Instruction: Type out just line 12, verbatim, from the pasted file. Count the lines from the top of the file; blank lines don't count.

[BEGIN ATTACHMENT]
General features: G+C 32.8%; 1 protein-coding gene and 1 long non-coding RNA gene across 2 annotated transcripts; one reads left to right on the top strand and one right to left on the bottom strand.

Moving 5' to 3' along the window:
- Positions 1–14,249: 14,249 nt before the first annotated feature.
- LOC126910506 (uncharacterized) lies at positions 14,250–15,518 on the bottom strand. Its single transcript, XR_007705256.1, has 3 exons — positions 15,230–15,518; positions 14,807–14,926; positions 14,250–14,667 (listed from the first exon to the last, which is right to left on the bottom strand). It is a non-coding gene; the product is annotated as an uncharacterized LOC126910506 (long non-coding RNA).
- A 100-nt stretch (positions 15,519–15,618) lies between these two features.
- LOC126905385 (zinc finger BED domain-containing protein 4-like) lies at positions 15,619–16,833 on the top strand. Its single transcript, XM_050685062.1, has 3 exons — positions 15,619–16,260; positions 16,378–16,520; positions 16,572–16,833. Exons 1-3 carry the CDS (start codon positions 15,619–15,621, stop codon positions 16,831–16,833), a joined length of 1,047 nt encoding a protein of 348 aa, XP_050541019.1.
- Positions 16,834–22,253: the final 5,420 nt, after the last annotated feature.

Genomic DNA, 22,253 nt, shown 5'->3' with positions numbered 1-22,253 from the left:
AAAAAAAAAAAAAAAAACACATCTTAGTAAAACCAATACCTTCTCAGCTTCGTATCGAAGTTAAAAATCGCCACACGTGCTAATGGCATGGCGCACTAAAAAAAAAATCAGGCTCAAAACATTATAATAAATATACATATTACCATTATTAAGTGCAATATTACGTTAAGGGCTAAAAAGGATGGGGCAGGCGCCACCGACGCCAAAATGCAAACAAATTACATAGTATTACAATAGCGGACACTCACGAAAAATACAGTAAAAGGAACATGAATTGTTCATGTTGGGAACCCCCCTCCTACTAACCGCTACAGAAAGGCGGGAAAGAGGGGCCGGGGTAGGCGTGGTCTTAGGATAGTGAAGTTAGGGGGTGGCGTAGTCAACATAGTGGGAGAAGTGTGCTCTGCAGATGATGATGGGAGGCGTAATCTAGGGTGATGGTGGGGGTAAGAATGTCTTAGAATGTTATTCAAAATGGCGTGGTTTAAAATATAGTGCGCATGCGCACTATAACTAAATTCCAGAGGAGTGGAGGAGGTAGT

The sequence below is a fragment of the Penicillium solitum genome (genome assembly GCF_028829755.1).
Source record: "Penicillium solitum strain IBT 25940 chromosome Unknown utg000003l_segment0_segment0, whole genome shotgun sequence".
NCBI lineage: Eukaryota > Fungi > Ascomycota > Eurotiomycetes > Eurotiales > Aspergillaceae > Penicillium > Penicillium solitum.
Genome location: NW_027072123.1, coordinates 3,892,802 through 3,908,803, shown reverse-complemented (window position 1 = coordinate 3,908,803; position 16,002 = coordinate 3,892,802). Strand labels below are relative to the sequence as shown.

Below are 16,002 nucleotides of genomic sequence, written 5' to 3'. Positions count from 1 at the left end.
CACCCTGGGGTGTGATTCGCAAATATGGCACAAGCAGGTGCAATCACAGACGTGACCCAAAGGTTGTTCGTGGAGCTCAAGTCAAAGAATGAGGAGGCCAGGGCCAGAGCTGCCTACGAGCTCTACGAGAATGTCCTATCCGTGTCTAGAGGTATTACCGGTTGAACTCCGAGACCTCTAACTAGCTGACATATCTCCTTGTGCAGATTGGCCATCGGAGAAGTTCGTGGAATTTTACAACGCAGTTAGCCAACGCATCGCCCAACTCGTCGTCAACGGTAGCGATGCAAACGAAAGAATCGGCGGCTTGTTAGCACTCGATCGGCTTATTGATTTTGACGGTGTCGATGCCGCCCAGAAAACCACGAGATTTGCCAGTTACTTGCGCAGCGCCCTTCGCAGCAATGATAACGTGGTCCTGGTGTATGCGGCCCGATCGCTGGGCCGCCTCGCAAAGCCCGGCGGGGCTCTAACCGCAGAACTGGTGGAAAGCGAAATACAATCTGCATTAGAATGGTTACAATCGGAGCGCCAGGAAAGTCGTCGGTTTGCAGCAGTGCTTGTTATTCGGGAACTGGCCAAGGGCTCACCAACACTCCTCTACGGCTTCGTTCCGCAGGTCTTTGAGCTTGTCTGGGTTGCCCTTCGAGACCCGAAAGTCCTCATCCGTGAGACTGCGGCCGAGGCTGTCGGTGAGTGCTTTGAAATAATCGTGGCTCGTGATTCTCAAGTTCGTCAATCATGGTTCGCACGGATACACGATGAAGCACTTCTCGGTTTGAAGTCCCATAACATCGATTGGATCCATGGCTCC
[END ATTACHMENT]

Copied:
NCBI lineage: Eukaryota > Fungi > Ascomycota > Eurotiomycetes > Eurotiales > Aspergillaceae > Penicillium > Penicillium solitum.